At some point during May, someone or some people removed five wolf pups — at most just a handful of weeks old — from a den on public land in the Idaho Panhandle National Forests, about 15 miles north of Coeur d’Alene, Idaho, and killed them.
Several groups have joined together to offer a $16,000 reward for information leading to arrests and convictions in the case.
Ideally, the reward will lead to an arrest, but the incident highlights the issues Idaho has with poaching and improper management of its wildlife.
According to a 2014 story in the Lewiston Tribune, state wildlife officials in northern Idaho estimate that only about 5 percent of poaching cases ever come to light and that poachers are likely killing about 600 elk, 80 moose, 260 mule deer and 1,000 whitetail annually in northern Idaho, far more than wolves do.
Yet the hate many people have for wolves and other predators — fed mostly by ignorance and denial of science — blinds them to the fact that humans and habitat conditions have far more effect on game populations. We suppose that’s how someone can justify ripping a wolf pup out of its den and slaughtering it.
Such low-lifes live by the “shoot, shovel and shut up” mantra when it comes to wolves, but fortunately the type of people who would commit such a crime often have problems with the shut up part. It’ll still take a decent human being to do right and report the offender.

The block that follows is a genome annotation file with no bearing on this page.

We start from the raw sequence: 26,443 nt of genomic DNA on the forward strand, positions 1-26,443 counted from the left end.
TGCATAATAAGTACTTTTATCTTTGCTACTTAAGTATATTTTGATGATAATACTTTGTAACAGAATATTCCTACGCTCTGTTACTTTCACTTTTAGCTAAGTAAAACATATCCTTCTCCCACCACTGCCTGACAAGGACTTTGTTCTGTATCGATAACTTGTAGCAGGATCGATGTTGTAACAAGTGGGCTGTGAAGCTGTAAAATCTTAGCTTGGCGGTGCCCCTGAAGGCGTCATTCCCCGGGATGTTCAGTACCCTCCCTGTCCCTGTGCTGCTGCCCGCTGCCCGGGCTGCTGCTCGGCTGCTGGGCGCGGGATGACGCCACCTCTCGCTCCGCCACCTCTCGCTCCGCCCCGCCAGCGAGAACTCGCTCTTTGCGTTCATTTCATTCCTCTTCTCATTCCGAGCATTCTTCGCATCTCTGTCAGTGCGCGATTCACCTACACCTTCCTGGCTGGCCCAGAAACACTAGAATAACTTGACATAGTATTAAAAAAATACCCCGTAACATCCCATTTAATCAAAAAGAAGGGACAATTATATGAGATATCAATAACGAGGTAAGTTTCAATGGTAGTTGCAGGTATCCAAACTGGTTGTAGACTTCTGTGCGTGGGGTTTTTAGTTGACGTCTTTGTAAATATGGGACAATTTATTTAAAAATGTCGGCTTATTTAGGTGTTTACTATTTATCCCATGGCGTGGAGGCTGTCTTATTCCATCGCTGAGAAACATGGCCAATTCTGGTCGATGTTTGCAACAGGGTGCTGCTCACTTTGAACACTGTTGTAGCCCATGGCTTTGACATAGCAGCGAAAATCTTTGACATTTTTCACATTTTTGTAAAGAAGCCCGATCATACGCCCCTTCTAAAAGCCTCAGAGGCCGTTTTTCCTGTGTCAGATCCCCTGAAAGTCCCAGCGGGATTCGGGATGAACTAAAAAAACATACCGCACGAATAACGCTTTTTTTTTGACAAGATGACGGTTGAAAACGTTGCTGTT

The poaching incident also calls attention to the state’s disgusting rules that make it legal to kill wolf pups in most instances. The pups could have been legally hunted had they been on private land instead of in the national forest, since many private lands in north Idaho and the north-central part of the state have year-round wolf seasons. Idaho’s wolf hunt on public lands begins in August, at which time pups can be targeted anywhere.
Most hunters, we would like to believe, are responsible and ethical, so we find it perplexing as to why any would support killing wolf pups, which clearly throws the idea of “fair chase” out the window and casts a very negative light on hunting in general.
We are hopeful hunters and the public will force the state to address such unethical practices in its upcoming wolf management plan, which is scheduled for release in early December.